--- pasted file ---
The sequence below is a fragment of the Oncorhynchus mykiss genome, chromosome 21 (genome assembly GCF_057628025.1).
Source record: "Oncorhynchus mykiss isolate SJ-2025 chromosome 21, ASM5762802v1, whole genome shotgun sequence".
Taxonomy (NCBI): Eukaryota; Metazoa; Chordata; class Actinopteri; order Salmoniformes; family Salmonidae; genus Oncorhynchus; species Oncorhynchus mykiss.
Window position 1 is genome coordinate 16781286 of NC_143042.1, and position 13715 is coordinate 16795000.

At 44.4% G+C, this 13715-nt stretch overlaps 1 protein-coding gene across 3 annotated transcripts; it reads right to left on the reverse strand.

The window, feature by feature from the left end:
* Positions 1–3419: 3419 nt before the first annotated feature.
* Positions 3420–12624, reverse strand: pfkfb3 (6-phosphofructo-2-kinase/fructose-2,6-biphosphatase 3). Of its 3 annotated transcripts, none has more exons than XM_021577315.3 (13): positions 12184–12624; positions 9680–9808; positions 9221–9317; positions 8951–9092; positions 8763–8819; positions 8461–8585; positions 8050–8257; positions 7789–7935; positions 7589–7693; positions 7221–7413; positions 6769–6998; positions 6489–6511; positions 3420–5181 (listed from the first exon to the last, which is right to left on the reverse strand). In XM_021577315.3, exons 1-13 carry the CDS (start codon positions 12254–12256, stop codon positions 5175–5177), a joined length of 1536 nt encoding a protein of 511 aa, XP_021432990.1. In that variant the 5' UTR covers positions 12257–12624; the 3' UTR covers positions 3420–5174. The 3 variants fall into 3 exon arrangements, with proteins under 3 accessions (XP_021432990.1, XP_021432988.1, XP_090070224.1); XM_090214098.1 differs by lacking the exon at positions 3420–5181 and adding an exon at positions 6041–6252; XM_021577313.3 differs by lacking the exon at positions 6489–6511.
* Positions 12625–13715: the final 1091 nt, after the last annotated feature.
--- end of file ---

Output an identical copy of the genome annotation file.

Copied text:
The sequence below is a fragment of the Oncorhynchus mykiss genome, chromosome 21 (genome assembly GCF_057628025.1).
Source record: "Oncorhynchus mykiss isolate SJ-2025 chromosome 21, ASM5762802v1, whole genome shotgun sequence".
Taxonomy (NCBI): Eukaryota; Metazoa; Chordata; class Actinopteri; order Salmoniformes; family Salmonidae; genus Oncorhynchus; species Oncorhynchus mykiss.
Window position 1 is genome coordinate 16781286 of NC_143042.1, and position 13715 is coordinate 16795000.

At 44.4% G+C, this 13715-nt stretch overlaps 1 protein-coding gene across 3 annotated transcripts; it reads right to left on the reverse strand.

The window, feature by feature from the left end:
* Positions 1–3419: 3419 nt before the first annotated feature.
* Positions 3420–12624, reverse strand: pfkfb3 (6-phosphofructo-2-kinase/fructose-2,6-biphosphatase 3). Of its 3 annotated transcripts, none has more exons than XM_021577315.3 (13): positions 12184–12624; positions 9680–9808; positions 9221–9317; positions 8951–9092; positions 8763–8819; positions 8461–8585; positions 8050–8257; positions 7789–7935; positions 7589–7693; positions 7221–7413; positions 6769–6998; positions 6489–6511; positions 3420–5181 (listed from the first exon to the last, which is right to left on the reverse strand). In XM_021577315.3, exons 1-13 carry the CDS (start codon positions 12254–12256, stop codon positions 5175–5177), a joined length of 1536 nt encoding a protein of 511 aa, XP_021432990.1. In that variant the 5' UTR covers positions 12257–12624; the 3' UTR covers positions 3420–5174. The 3 variants fall into 3 exon arrangements, with proteins under 3 accessions (XP_021432990.1, XP_021432988.1, XP_090070224.1); XM_090214098.1 differs by lacking the exon at positions 3420–5181 and adding an exon at positions 6041–6252; XM_021577313.3 differs by lacking the exon at positions 6489–6511.
* Positions 12625–13715: the final 1091 nt, after the last annotated feature.